Bones of Teenage T.Rexs were Sleek and Slender

Bones of Teenage T.Rexs were Sleek and Slender
Bones of Teenage T.Rexs were Sleek and Slender

Learn teenagers' growth from 66 million years old T.rex: The long wait to know about the teenage of the world's 66 million years old and the largest terrifying predatory Tyrannosaurus rex has ended now. A new study, "Growing up Tyrannosaurus rex," was published on January 1 in Science Advances, a peer-reviewed journal. The study is about the two small T.rex skeletons found in 2000 in southeastern Montana.

Nicknamed Jane and Petey, these two teenage Tyrannosaurus rexes, were found to be dead when they were teenagers at 13 and 15, respectively. The study authors studied their bone microstructure with the help of high magnification to learn about their growth rates and ages. It was found that the teenagers grew faster during the warmer months when there was abundant food available. Contrarily they became lean during the wintertime as their growth was stalled for nearly three to six months due to scarcity of food availability.

The study included many co-authors like

  • Scott Williams of the Paleontology lab and Field specialist at Museum of the Rockies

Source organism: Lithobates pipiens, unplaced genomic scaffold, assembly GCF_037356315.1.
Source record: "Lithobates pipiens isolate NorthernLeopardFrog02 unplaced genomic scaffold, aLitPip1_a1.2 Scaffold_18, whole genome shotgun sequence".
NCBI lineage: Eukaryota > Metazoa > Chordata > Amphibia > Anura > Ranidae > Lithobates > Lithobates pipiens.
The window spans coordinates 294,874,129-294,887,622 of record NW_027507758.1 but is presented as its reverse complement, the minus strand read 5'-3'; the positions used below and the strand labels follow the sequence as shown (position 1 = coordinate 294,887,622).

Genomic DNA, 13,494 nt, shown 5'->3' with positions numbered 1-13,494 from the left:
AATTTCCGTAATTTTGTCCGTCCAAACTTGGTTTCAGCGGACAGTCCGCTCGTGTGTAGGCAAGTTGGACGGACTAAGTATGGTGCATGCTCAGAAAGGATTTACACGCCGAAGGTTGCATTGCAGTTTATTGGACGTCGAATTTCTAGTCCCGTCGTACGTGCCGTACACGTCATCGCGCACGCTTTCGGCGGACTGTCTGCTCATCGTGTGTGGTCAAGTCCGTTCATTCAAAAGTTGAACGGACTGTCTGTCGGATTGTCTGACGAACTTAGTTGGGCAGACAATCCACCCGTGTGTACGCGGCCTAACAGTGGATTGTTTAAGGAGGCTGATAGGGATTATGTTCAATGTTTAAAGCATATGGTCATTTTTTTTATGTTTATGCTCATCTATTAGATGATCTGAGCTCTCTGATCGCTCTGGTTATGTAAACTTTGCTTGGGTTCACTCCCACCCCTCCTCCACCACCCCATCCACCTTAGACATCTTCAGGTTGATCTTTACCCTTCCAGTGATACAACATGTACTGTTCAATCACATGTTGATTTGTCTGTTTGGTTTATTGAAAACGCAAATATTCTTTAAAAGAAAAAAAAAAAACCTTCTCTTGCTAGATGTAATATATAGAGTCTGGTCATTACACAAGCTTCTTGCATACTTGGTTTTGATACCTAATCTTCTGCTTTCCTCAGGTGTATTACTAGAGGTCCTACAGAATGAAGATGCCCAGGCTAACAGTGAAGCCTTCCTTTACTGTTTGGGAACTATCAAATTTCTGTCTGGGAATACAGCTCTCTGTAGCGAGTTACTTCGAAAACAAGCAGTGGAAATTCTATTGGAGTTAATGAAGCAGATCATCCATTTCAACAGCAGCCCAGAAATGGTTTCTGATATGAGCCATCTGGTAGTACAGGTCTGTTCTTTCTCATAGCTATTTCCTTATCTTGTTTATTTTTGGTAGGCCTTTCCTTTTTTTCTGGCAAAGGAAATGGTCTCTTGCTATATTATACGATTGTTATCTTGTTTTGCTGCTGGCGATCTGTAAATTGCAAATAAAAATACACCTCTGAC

• Jack Horner, the presidential fellow at Chapman University
  • Nathan Myhrvold, Intellectual Ventures founder, and CEO
  • Katie Tremaine, Montana State University graduate student
  • Lindsay Zanno, Division head of paleontology at the North Carolina Museum of Natural Science

Scott Woodward, one of the co-authors, said that many museums only collect the most prominent and impressive fossils of dinosaurs. These smaller fossils must have been their younger animals. The significant gaps in understanding how dinosaurs grew up are now known with this study. They grow up with drastic changes from sleek, slender fleet-footed T.rexs to those big monster 40 foot long predators with bone-crushing teeth inside a five-foot-long head.

Scott Woodward continues to add data for a more significant study of Tyrannosaur growth from the fossil remains in Burpee Museum. She concludes by saying that there is more to learn from these 66 million years old predators and their teenagers.